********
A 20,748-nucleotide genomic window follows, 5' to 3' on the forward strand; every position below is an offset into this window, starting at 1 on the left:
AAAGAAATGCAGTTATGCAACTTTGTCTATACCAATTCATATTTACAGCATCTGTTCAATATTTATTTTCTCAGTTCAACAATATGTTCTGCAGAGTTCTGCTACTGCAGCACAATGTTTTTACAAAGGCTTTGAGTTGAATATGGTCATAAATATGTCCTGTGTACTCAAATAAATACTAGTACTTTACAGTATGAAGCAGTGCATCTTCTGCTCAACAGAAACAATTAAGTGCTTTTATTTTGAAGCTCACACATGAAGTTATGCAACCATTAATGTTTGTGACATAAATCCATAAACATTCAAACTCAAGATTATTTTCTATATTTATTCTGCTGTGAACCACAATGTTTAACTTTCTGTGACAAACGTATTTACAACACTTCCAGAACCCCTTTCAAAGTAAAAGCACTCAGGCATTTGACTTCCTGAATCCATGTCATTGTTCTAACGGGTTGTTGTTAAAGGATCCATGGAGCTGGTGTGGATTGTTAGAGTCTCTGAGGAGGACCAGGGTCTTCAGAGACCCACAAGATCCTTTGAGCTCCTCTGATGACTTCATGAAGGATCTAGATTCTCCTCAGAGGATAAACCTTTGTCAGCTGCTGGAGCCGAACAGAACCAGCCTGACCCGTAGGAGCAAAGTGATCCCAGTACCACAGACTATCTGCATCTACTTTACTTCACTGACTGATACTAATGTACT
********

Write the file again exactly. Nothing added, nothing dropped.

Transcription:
A 20,748-nucleotide genomic window follows, 5' to 3' on the forward strand; every position below is an offset into this window, starting at 1 on the left:
AAAGAAATGCAGTTATGCAACTTTGTCTATACCAATTCATATTTACAGCATCTGTTCAATATTTATTTTCTCAGTTCAACAATATGTTCTGCAGAGTTCTGCTACTGCAGCACAATGTTTTTACAAAGGCTTTGAGTTGAATATGGTCATAAATATGTCCTGTGTACTCAAATAAATACTAGTACTTTACAGTATGAAGCAGTGCATCTTCTGCTCAACAGAAACAATTAAGTGCTTTTATTTTGAAGCTCACACATGAAGTTATGCAACCATTAATGTTTGTGACATAAATCCATAAACATTCAAACTCAAGATTATTTTCTATATTTATTCTGCTGTGAACCACAATGTTTAACTTTCTGTGACAAACGTATTTACAACACTTCCAGAACCCCTTTCAAAGTAAAAGCACTCAGGCATTTGACTTCCTGAATCCATGTCATTGTTCTAACGGGTTGTTGTTAAAGGATCCATGGAGCTGGTGTGGATTGTTAGAGTCTCTGAGGAGGACCAGGGTCTTCAGAGACCCACAAGATCCTTTGAGCTCCTCTGATGACTTCATGAAGGATCTAGATTCTCCTCAGAGGATAAACCTTTGTCAGCTGCTGGAGCCGAACAGAACCAGCCTGACCCGTAGGAGCAAAGTGATCCCAGTACCACAGACTATCTGCATCTACTTTACTTCACTGACTGATACTAATGTACT